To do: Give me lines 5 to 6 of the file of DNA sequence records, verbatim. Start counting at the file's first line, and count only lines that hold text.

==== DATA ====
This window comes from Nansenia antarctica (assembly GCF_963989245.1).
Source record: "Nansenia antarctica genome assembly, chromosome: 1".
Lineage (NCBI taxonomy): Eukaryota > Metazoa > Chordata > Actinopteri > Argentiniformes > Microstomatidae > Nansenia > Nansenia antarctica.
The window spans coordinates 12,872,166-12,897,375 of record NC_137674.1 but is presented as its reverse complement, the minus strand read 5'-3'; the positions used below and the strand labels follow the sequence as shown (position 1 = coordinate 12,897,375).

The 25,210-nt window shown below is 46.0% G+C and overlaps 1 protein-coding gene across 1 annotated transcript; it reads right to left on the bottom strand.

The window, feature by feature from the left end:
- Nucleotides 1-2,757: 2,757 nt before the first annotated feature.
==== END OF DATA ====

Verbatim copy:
The 25,210-nt window shown below is 46.0% G+C and overlaps 1 protein-coding gene across 1 annotated transcript; it reads right to left on the bottom strand.

The window, feature by feature from the left end: